Trump just tried to change US COVID policy in Biden's term — but Biden's team says it won't happen
In a bizarre move on Monday, President Donald Trump released a proclamation seeking to lift the pandemic-related travel restrictions on much of Europe, the United Kingdom, Ireland, and Brazil. The administration had recently put the restrictions in place, understandably, to limit spread of the virus. But the odd feature of the new decision to lift restrictions was the fact that it sought to make the change effective on Jan. 26 — once Trump is no longer president.
For some reason, several news outlets covered the development at face value, announcing that Trump and the United States were, in fact, making this change — even though everyone knows Trump won't be president on Jan. 26. But pretty soon after the news broke, Jen Psaki, a member of President-elect Joe Biden's incoming communications team, shot down the news.
"With the pandemic worsening, and more contagious variants emerging around the world, this is not the time to be lifting restrictions on international travel," Psaki said on Twitter. "On the advice of our medical team, the Administration does not intend to lift these restrictions on 1/26. In fact, we plan to strengthen public health measures around international travel in order to further mitigate the spread of COVID-19."
In a statement from the White House, Trump had cited the advice of Health and Human Services Secretary Alex Azar, who is also leaving on Jan. 20 like Trump, for deciding to ease the restrictions:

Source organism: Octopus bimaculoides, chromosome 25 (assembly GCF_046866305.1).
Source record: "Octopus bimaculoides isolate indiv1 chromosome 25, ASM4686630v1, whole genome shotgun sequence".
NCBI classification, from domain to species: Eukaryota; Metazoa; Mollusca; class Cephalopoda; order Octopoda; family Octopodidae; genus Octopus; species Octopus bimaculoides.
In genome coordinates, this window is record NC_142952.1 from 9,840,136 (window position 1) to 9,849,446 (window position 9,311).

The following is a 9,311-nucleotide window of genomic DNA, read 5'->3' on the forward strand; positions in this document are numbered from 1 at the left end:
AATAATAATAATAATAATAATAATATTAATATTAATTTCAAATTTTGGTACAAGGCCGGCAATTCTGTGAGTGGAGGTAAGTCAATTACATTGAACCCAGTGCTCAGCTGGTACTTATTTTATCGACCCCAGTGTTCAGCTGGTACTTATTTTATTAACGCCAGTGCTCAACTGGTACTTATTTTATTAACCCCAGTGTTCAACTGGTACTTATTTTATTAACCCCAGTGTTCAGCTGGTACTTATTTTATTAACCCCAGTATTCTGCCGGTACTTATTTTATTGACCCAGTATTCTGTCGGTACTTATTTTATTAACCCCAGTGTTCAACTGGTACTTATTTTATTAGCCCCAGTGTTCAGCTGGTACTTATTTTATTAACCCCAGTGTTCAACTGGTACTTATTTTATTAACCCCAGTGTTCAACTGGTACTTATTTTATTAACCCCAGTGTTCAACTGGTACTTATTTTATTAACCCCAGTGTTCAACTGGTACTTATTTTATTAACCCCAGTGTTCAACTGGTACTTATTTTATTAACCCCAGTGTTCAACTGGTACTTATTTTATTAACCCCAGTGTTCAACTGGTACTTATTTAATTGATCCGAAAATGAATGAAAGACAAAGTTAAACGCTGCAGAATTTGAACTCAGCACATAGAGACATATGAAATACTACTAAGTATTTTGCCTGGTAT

On January 12, 2021, the Centers for Disease Control and Prevention (CDC) issued an order, effective January 26, 2021, requiring proof of a negative COVID-19 test or documentation of having recovered from COVID-19 for all air passengers arriving from a foreign country to the United States. The Secretary has explained that this action will help to prevent air passengers from the Schengen Area, the United Kingdom, the Republic of Ireland, and the Federative Republic of Brazil from spreading the virus that causes COVID-19 into the United States, as it is the Secretary's understanding that the vast majority of persons entering the United States from these jurisdictions do so by air.
Accordingly, the Secretary has advised me to remove the restrictions applicable to the Schengen Area, the United Kingdom, the Republic of Ireland, and the Federative Republic of Brazil, while leaving in place the restrictions applicable to the People's Republic of China and the Islamic Republic of Iran. I agree with the Secretary that this action is the best way to continue protecting Americans from COVID-19 while enabling travel to resume safely.
It goes on to say:
Proclamation 9993 of March 11, 2020 (Suspension of Entry as Immigrants and Nonimmigrants of Certain Additional Persons Who Pose a Risk of Transmitting 2019 Novel Coronavirus), Proclamation 9996 of March 14, 2020 (Suspension of Entry as Immigrants and Nonimmigrants of Certain Additional Persons Who Pose a Risk of Transmitting 2019 Novel Coronavirus), and Proclamation 10041 of May 24, 2020 (Suspension of Entry as Immigrants and Nonimmigrants of Certain Additional Persons Who Pose a Risk of Transmitting 2019 Novel Coronavirus), are hereby terminated effective at 12:01 a.m. eastern standard time on January 26, 2021.
Of course, the clear truth is that, under normal circumstances, neither Azar nor Trump would be making decisions about policies that will extend between administrations without extensive consultation during the transition. But because of his refusal to accept the results of the 2020 election, Trump has had little or zero interaction with Biden — there's no indication yet that he ever even called to concede the race. The normal coordination that would happen between presidents on a policy of this magnitude is absent.
And beyond Trump's own actions, there have been many indications that the Biden transition team hasn't gotten the full cooperation it wanted or needed from the current administration. This episode only illustrates what is likely a broader problem and failure to communicate on behalf of the Trump White House and administration. The impact of this breakdown may be wide-ranging and difficult to fully assess.
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